Unpopular Opinion: Game of Thrones Rape

Posted: May 18, 2015 by ryanlecocq in Off-topic

I love controversy.  It’s amusing at best, on average helps us to figure out who we are as a society and at worst is usually just tedious.  I love it most when there are two sides, equally valid from a certain point of view and we publicly decide who most people agree with on the internet.  You know what I hate?  Posturing and arbitrary positions.  What I mean by that is when people pretend to represent a camp of knowledge when they actually don’t know anything, or when people just make crap up to justify emotional reactions and instinctive behavior.  This is what brings me to this week’s internet rage debate of choice; the most recent Game of Thrones rape scene.  Now understand, I come at this with the disadvantage of being a man.  Many readers will just immediately assume I am defending the show and not bother to read thoroughly.  Hell some people may just make that assumption because I just wrote man and disadvantage together in a sentence.  Well fuck you, you too are why feminists can’t have nice things.  If you want my credentials as a feminist, I don’t have any, besides that my mom can kick your ass, even if you’re Brock Lesner.  My gripe here is literary and historical, so if ‘who is a real feminist’ is your main concern, go find something else to read.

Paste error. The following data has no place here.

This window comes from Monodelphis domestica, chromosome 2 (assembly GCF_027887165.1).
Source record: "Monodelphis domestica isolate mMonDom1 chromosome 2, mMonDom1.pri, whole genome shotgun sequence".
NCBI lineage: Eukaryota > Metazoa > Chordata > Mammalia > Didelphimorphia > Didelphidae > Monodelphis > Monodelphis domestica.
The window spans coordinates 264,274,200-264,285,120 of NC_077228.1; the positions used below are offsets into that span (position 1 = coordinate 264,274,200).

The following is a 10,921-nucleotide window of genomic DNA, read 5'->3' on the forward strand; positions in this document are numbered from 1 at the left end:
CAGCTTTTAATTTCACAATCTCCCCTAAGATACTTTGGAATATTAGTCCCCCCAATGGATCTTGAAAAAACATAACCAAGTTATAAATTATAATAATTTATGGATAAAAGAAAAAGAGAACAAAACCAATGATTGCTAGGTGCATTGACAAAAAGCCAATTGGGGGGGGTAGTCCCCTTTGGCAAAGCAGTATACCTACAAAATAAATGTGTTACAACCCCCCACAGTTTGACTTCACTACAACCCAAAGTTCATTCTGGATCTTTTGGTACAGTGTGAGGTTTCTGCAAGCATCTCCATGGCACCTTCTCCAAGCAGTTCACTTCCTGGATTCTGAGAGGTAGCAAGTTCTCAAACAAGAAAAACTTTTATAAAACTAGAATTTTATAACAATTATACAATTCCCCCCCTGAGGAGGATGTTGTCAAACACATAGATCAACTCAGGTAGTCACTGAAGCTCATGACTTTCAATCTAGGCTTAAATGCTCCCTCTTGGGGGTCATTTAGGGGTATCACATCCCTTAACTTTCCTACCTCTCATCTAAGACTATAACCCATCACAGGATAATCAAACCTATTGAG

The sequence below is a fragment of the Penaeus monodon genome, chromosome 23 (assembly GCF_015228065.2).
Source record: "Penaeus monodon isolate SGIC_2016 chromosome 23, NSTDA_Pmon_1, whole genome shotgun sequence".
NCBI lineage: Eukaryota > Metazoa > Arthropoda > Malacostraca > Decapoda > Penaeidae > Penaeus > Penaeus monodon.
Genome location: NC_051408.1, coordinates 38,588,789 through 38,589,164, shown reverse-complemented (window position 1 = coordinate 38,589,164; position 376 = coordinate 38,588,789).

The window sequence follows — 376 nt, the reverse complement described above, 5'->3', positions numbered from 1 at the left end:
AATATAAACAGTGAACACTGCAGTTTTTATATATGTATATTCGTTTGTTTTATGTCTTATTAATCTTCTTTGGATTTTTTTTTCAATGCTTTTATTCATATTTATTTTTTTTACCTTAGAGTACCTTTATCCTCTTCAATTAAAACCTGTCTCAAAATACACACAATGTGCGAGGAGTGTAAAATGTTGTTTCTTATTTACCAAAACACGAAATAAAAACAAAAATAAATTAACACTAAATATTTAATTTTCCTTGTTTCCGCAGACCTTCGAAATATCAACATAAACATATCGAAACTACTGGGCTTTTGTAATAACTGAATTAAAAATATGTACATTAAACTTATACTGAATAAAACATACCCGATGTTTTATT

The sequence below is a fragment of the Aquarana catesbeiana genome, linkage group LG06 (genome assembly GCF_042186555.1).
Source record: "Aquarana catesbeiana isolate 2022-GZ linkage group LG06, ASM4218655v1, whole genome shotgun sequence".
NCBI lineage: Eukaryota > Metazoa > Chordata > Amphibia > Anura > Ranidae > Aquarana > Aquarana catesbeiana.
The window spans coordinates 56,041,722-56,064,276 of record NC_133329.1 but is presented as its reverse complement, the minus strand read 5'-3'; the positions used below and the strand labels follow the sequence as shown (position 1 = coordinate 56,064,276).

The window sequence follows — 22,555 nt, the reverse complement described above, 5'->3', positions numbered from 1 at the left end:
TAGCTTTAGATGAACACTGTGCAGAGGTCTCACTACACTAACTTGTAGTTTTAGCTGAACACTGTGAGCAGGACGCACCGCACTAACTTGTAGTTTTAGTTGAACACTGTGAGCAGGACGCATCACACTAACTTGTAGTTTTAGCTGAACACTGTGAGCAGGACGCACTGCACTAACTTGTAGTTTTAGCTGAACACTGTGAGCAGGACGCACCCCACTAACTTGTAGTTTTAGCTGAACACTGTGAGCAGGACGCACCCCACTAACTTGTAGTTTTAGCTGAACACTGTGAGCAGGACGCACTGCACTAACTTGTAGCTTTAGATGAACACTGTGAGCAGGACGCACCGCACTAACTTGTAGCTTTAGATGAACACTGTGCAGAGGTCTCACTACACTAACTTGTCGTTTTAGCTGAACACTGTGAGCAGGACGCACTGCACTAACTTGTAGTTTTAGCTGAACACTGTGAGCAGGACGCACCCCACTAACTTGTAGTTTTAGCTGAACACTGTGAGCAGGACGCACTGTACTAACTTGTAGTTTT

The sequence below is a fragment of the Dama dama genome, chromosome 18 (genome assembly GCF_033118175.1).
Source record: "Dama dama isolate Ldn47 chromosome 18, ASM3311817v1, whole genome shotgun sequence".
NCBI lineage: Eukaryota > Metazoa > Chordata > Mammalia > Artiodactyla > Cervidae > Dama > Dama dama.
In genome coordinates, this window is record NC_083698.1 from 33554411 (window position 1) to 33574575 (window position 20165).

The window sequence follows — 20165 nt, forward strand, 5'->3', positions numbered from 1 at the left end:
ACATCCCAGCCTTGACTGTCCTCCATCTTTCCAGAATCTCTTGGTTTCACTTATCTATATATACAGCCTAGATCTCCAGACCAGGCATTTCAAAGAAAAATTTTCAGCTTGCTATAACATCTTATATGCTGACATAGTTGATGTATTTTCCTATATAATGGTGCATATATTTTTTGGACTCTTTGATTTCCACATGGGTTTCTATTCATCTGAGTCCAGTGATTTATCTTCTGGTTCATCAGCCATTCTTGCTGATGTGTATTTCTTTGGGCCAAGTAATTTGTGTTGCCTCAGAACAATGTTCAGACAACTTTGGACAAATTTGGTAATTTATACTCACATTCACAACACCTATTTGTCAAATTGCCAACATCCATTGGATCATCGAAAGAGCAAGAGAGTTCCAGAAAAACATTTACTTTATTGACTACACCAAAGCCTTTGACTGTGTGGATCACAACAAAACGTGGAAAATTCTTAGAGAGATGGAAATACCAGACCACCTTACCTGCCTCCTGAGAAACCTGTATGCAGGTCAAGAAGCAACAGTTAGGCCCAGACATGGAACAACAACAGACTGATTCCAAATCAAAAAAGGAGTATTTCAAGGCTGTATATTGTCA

I also love preamble, so I hope you are still reading.  My primary interest here is that the people who are boycotting the show (aka giving it even more press), seem to fall into two camps, neither of which I think have a valid point.  The two groups, as I see them, are A) People who say the show is making things more offensively violent and misogynistic than the books. and B) People who are just plain offended that the writers and producers would choose to greenlight this episode.  I’m going to address each in turn.

Group A)

You are full of shit.  The books are far, far worse and if you can’t remember that, you must have blocked it from your memory.  In the books, Sansa Stark has a character that is basically her ‘whipping boy’ named Jeyne Pool.  All of the bad things that would happen to Sansa happen to Jeyne instead.  Actually she has two, her first one was named Lollys and actually DID get raped by a mob of like ten thousand dudes and was only replaced by Jeyne because Martin needed a new, less traumatized whipping boy to traumatize.  If you have never read them, you are probably like “WTF?  What is wrong with this author?  Why would you people read this?”  The reason is actually the explanation for this whole issue.  A Song of Ice and Fire the series has a much different audience primarily than that of the show.